RESEARCH ARTICLE


Update on the Management of Open Lower Limb Fractures



M Griffin1, M Malahias2, W Khan3, S Hindocha*, 4
1 Department of Surgery, St. Georges Hospital, Blackshaw Road, Tooting, London, SW17 0QT, UK
2 Department of Plastic Surgery, Birmingham Heartlands Hospital, Bordesley Green East, Birmingham, B9 5SS, UK
3 Royal National Orthopaedics Hospital, Stanmore, London, HA7 4LP, UK
4 Department of Plastic Surgery, Whiston Hospital, Liverpool, L35 5DR, UK


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© Griffin et al.; Licensee Bentham Open.

open-access license: This is an open access article licensed under the terms of the Creative Commons Attribution Non-Commercial License (http://creativecommons.org/licenses/by-nc/3.0/) which permits unrestricted, non-commercial use, distribution and reproduction in any medium, provided the work is properly cited.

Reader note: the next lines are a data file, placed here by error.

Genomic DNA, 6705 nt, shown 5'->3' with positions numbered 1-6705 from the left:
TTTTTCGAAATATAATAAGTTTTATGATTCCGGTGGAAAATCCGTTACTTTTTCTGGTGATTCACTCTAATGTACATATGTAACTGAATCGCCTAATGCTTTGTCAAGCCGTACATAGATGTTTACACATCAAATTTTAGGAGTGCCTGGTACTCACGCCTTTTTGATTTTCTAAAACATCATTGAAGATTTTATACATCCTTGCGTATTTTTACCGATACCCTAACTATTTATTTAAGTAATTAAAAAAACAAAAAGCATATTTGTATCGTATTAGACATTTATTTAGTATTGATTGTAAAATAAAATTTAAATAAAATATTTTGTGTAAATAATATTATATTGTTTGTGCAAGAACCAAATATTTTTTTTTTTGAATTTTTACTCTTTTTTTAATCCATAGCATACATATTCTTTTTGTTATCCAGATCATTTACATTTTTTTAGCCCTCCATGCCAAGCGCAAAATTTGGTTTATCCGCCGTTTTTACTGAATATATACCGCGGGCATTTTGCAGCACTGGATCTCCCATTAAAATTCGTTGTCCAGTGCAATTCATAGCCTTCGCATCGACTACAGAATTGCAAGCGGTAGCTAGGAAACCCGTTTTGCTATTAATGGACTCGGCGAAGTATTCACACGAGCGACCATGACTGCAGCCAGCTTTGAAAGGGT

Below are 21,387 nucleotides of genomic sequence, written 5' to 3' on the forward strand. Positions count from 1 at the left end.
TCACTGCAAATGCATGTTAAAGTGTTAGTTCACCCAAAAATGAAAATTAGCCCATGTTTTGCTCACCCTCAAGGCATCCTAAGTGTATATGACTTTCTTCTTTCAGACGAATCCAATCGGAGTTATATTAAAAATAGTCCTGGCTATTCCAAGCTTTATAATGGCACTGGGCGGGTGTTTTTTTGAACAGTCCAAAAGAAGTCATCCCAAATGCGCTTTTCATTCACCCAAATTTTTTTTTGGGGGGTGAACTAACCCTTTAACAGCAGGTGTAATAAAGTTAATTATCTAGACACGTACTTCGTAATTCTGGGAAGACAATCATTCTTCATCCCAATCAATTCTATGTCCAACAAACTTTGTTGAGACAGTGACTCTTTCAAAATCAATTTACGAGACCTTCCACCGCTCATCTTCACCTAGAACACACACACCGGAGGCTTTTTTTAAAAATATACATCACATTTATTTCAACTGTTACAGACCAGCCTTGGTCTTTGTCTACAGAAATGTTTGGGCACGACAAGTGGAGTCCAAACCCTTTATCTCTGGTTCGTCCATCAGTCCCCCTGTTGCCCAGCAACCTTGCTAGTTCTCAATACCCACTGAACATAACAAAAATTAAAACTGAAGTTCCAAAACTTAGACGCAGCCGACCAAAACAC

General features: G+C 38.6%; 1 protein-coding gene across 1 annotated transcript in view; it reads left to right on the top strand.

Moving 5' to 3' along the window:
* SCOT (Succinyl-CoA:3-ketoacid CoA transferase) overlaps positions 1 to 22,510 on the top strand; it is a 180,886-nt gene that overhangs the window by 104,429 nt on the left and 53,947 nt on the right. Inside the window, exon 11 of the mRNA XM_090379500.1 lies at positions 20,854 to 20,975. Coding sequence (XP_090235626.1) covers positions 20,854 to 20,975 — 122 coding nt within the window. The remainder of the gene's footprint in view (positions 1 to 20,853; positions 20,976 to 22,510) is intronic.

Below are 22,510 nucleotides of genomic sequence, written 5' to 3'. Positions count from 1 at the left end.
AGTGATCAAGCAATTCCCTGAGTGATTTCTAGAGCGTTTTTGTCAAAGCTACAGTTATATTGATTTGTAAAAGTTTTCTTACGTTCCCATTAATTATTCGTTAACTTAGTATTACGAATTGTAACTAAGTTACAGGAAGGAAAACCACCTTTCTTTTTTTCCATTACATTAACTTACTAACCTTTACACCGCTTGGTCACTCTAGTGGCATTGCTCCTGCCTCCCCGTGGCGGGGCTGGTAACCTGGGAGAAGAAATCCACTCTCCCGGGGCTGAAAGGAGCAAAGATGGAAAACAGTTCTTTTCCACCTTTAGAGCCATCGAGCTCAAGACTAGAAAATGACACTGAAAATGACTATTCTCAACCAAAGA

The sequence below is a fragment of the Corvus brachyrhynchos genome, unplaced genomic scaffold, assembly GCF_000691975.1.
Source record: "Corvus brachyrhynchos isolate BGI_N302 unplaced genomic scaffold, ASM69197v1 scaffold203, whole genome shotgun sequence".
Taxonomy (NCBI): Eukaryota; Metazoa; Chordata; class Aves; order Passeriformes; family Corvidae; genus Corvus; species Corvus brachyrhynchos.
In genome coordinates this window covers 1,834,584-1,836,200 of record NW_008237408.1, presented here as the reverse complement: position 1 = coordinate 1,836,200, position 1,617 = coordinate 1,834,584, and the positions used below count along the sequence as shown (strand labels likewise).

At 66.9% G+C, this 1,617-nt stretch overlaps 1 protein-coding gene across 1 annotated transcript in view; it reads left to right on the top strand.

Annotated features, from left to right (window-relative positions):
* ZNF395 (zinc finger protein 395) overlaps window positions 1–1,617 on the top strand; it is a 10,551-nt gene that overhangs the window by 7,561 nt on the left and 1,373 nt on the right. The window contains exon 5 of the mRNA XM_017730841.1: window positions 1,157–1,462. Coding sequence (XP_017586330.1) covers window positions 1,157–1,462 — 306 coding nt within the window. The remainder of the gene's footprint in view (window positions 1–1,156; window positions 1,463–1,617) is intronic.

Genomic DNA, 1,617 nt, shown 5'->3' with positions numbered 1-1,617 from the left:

* Address correspondence to this author at the Department of Plastic Surgery, Whiston Hospital, Liverpool, L35 5DR, UK; Tel: 01244366265; Fax: 01244366265; E-mail: hindocha2001@yahoo.com


Abstract

Open lower limb fractures pose a significant challenging pathology for orthopaedic and plastic surgeons to manage due to the combined soft tissue damage, bone loss and potential vascular compromise. These fracture require extensive team-work and expertise between several surgical specialties and the advice of non-surgical specialties to ensure good clinical outcomes. Extensive research has improved the outcomes of open lower limb fractures and current recommendation on the optimal management is always being updated to enhance patient outcomes. This review serves to provide an overview of the management of open tibial fractures using current evidence and recently updated UK guidelines. The optimal time for surgical debridement, surgical intervention, providing antibiotics and soft tissue coverage will be outlined as well as the indications for amputation.

Keywords: Open tibial fracture, lower limb fracture, amputation, gustilo and and Anderson score, wound debridement.



INTRODUCTION